By Raising Children Network
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With a little imagination, lots of ordinary things around the house can be turned into creative – and free – play ideas.

Toddler banging pot

Homemade games and toys are a great way to keep children entertained, and to help them learn and grow. They needn’t cost a cent. And they can really fire up your child’s creativity.

It’s easy to come up with ideas for children as they get older. There are lots of toys and games that you and your child can create together. You can also give your child open-ended play materials from around the house – children usually love containers and lids from the plastics cupboard, for example.


You are the toy that your newborn most enjoys. Your touch, the sound of your voice, being rocked in your arms, and staring at your face is more than enough entertainment for a new baby.

Your newborn will also love being outside in fine weather, feeling the wind, hearing the sounds of birds, and soaking up new outdoorsy smells. Splashing in shallow water or in the bath will also provide lots of fun.

You could play gentle music to soothe your baby, or make bath time relaxing with a calm atmosphere and warm water, and a warm massage afterwards.

Hold your baby, sing, talk and make eye contact. These activities will keep your baby entertained, and help your baby learn and get to know you all at once.


Once your baby is starting to move around and is more robust, more active play will be a winner – and you’re still the best toy your baby has!

Your baby will love to clamber over you, exploring and trying out new movement skills.

Here are some more tips:

  • Blow raspberries on your baby’s tummy and tickle little toes.
  • Make a toy shaker with an empty juice or milk container – washed, dried and filled with rice, pasta, peas, dried pulses, or even old buttons (make sure the lid is secure to avoid choking hazards).
  • Sing songs and nursery rhymes.
  • Read books. Visit your local library or toy library to get really good, free resources.
  • Fill a bag with interesting textures such as wrapping paper.
  • Make a drum by stretching strips of paper soaked in glue (create your own glue with flour and water) across the top of an old tin (without the lid). Once it’s dry, give your child a wooden spoon to bang the drum with.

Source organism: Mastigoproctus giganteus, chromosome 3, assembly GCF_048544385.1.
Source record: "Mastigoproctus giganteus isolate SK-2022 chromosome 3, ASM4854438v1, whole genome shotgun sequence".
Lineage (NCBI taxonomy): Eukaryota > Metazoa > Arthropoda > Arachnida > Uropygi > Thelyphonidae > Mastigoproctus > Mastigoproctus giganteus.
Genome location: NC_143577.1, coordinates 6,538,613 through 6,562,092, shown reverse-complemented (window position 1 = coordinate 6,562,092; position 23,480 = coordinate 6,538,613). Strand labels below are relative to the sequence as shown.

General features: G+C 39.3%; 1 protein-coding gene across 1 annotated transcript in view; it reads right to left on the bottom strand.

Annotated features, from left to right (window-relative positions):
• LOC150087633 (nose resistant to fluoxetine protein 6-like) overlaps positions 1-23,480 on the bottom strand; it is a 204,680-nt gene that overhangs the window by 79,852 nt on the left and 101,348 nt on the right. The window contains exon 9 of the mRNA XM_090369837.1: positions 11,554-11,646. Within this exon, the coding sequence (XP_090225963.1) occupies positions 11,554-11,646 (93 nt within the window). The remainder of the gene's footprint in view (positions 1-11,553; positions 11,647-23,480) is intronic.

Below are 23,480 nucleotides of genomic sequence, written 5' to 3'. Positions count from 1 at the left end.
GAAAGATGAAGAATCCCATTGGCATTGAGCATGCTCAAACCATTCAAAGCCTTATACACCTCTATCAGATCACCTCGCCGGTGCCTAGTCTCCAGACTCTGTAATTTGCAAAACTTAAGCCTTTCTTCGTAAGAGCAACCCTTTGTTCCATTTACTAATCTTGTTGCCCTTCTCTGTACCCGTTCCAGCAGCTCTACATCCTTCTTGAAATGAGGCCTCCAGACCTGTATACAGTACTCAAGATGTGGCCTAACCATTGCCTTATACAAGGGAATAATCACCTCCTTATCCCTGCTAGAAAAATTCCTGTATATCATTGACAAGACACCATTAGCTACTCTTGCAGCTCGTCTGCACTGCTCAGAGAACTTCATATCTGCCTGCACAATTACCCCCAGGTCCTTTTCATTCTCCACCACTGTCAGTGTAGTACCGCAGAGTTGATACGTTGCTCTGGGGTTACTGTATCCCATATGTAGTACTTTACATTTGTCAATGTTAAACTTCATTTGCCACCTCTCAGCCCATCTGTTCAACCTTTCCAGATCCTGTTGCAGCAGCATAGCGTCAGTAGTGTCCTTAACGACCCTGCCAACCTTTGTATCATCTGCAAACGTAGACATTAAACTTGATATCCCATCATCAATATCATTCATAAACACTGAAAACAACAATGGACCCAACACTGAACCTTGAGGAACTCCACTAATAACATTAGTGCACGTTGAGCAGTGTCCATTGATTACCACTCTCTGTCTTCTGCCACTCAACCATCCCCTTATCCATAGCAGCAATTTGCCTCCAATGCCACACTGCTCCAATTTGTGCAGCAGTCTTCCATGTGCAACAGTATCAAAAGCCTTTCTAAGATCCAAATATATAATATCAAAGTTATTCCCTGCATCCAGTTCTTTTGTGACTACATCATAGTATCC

Your toddler probably loves to ‘post’ things – often into the front of the CD or DVD player! Make your toddler a post box by cutting slits into the front of an old ice-cream container or cardboard box.

You could also try the following:

  • Give your toddler some pegs and a peg container. Your child will happily move pegs in and out of the container – over and over and over again!
  • Cut pieces of cardboard into small envelopes and decorate them.
  • Make some playdough and build towers, pancakes and trees – whatever your toddler likes. You can make shapes and cut out shapes. You can even just squelch the playdough between your fingers. Visit the Western Australian Play and Learning website for a playdough recipe.
  • Use an ice-cream container to make a fun dress-up hat. Cover it with foil, and your toddler is an astronaut. You can also paste material, fake flowers or pom-poms onto a container to make a fancy hat.
Find more ideas for making things in our article on encouraging toddlers’ creative and artistic development.


Try some of the following ideas. They’re fun and will also help the development of your child’s fine and gross motor skills:

  • Show your child how to stuff old stockings with paper or material scraps to make all sorts of creatures.
  • Make a sock puppet with old socks and buttons.
  • Fold newspaper into a pirate’s or magician’s hat. Let your preschooler paste on coloured pictures cut from magazines.
  • Let your child turn old cardboard boxes into toys – a car, cubbyhouse, milk bar, kitchen and so on.
  • Visit the local park or a friend’s house, or just take a walk in your local neighbourhood. These are all sources of adventure and fun for your child.
Check out our article on encouraging preschoolers’ creative and artistic development. It has lots of ideas for using everyday objects to make fun new play materials.

School age

Keep your child entertained and stimulated with the following activities:

  • Try a family bike ride or camping in the backyard.
  • Pick up some old fridge boxes from your local electrical retailer and see what your child can do with them. These could be a great cubby, rocket ship or hide-out.
  • Cook with your child – start with some simple family favourites.
  • Let your child invite a friend over for the afternoon.
  • Turn old sheets into a cubby and supply a picnic for indoor or outdoor fun.
There are plenty more ideas for homemade fun in our article on encouraging school-age creative and artistic development.
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  • Last Updated 10-03-2010
  • Last Reviewed 02-11-2009